As platforms and processes evolve, IT management has a responsibility to distil user preferences upwards and build an IT stack that is capable of reflecting the way people want to work on the devices that people want to work with.
At the same time, corporate users are becoming more tech-savvy and many non-technical workers are even becoming aware of the way cloud computing works. Once people know more about the back-end elements of IT, it seems reasonable that they will want to do more with the front end on their own devices.
Ten years ago, businesspeople didn't use the term 'application' in the same way that they do nowadays - largely thanks to the popularisation of the term 'app' which was first used to describe software on tablets and smartphones. Five years from now, comparatively non-technical businesspeople may well know what an application programming interface (API) is, by the same degree of evolution.
So what does this mean for cloud?
Today we sit at a pivotal point in terms of people starting to understand what the mechanics of cloud computing really look like.
Part of that process is an appreciation for the 'different types' of cloud that exist (optimised for storage, networking, processing/compute, memory etc.) - as well as an effort to understand the different layers of our IT as we migrate them to the cloud.
Often described by the term 'stack' or indeed 'full stack', we hear technologists talk about 'deployments across the full breadth of your IT stack' and such like. But what does it mean?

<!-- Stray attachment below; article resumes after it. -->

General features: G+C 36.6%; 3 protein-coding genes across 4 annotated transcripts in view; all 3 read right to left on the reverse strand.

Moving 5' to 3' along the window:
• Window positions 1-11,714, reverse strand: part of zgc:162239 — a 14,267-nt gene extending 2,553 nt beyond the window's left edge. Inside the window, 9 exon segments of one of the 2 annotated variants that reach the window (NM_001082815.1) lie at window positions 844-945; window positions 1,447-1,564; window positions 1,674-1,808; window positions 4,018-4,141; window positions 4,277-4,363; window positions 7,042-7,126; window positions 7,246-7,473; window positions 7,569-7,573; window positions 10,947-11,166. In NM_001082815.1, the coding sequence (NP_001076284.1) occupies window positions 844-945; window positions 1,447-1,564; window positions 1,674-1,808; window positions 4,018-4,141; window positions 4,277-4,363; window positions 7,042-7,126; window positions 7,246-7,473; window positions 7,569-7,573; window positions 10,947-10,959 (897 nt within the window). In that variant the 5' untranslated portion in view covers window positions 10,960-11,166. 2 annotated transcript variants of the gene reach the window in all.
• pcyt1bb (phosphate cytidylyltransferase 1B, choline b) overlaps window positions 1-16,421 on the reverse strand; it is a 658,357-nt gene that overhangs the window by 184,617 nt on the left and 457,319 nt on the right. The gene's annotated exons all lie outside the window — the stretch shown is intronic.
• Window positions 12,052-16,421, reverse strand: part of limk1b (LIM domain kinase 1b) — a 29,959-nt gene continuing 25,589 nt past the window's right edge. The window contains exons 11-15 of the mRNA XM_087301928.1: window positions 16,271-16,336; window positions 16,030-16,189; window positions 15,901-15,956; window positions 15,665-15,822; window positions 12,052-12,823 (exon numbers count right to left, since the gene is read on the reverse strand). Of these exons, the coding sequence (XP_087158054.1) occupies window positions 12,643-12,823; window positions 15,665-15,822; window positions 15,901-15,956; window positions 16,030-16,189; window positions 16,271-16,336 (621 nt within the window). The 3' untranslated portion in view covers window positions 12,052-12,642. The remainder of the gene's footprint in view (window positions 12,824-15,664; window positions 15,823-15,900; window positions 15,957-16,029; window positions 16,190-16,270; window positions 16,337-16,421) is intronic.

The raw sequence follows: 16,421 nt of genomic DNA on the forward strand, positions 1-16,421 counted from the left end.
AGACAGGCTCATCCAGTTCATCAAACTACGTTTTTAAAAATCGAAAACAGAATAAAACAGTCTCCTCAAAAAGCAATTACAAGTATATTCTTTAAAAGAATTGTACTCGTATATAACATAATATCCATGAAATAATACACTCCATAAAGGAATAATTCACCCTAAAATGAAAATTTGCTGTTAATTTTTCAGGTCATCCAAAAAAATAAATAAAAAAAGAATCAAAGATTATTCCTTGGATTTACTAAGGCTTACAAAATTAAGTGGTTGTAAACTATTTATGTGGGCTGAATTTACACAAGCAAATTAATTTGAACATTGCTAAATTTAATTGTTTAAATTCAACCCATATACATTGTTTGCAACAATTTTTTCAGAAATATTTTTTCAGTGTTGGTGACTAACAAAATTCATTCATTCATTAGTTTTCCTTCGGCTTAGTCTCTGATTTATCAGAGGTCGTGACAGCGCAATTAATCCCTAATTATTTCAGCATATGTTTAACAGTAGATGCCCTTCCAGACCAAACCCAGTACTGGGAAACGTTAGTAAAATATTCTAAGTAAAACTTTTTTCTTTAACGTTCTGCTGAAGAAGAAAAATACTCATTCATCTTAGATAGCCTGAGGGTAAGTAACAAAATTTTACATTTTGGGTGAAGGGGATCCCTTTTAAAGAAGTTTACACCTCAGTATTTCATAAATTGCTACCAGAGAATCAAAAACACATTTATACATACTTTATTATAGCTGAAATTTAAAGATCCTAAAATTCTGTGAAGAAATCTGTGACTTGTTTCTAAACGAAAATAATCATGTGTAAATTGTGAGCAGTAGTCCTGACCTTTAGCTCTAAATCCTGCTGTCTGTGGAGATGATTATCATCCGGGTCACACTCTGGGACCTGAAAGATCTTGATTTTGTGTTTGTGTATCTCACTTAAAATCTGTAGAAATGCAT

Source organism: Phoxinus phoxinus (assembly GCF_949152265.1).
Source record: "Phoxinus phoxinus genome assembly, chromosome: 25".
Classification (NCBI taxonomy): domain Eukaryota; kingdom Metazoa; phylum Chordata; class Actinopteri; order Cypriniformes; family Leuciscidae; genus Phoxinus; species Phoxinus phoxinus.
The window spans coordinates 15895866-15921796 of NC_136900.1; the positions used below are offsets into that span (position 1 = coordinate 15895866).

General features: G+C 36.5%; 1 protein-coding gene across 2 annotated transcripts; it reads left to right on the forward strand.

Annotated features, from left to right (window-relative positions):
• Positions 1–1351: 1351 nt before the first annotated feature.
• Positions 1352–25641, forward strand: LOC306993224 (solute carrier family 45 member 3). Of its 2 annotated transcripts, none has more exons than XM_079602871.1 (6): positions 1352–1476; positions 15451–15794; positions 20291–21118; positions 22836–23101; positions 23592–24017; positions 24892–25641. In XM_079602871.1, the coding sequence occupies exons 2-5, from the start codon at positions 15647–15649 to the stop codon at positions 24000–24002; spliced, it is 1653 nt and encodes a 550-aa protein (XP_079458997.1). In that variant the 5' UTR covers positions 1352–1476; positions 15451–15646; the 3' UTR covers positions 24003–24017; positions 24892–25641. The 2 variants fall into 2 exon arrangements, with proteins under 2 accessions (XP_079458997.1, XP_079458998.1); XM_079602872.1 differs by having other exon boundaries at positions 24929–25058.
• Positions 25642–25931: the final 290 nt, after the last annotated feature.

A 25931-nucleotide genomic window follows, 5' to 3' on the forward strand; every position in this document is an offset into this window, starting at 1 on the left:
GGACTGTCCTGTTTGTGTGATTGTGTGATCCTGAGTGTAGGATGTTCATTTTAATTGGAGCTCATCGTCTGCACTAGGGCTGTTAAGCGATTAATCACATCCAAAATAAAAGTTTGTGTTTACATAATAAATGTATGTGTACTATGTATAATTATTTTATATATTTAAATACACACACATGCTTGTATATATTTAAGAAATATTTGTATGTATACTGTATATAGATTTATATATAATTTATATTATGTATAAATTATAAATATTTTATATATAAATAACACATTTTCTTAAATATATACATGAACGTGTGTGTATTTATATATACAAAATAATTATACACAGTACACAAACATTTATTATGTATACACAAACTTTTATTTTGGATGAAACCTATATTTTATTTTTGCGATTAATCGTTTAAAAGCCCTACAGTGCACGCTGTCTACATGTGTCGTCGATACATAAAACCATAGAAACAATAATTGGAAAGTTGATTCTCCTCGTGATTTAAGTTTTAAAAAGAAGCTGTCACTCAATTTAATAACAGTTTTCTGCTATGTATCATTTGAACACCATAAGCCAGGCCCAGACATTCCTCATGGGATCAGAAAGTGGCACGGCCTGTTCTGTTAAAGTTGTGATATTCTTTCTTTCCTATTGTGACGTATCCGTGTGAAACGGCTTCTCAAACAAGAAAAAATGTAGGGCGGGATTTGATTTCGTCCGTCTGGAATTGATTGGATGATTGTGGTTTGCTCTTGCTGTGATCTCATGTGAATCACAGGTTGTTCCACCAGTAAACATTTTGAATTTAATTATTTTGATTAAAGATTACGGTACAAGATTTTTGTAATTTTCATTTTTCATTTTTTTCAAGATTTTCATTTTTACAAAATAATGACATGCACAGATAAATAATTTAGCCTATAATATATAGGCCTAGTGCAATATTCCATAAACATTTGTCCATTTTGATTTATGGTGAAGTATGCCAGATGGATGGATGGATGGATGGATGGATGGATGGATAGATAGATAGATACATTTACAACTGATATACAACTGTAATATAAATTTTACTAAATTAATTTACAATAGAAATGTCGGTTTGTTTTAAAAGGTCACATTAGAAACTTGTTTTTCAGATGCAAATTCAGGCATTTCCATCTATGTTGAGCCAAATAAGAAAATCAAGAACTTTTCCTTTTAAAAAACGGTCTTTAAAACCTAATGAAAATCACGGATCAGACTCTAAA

All we are talking about is every part of the computer system. This means everything from the base level logic and system level design, upwards to the applications, user interfaces, and the latest visualisation tools.
Inside the stack
Looking closer, while still retaining a relatively easy-to-digest explanation of the stack, we can pinpoint the following layers:
System logic, languages, server-level networking, and hosting
Data models and business logic
Data transport bus systems and APIs
Visualisation and graphical user interface (GUI)
User experiences and functionality
Software requirements and project management
How we get the stack to the cloud
Cloud hosting providers, operating systems companies, and even hardware manufacturers are increasingly positioning themselves as systems integrators (SIs) -- and this function will be crucial in terms of helping enterprises use pre-existing blueprints and best practice frameworks for moving their stack to the cloud.
In many ways cloud computing is a lot like traditional computing, but some aspects of its DNA and operations are handled differently, such as memory and transactional input/output ability. The stack has to be engineered in individual component-sized pieces to be able to adapt to this new landscape.
A basic understanding of the entire stack - for any user - will arguably provide some insight into what goes on at the deeper depths of the IT function, traditionally the domain only of the CIO and the IT operations team. It will also help the entire workforce to understand how tough it can be to move all these elements to cloud - and this grasp of technical reality can ultimately help the CIO and CTO in gaining support from the rest of the organisation when planning migrations.
We know with some certainty that a wider understanding of cloud processes and methodologies is developing across the whole business, the tough part now is ensuring that a little knowledge becomes a wonderful - and not a dangerous - thing.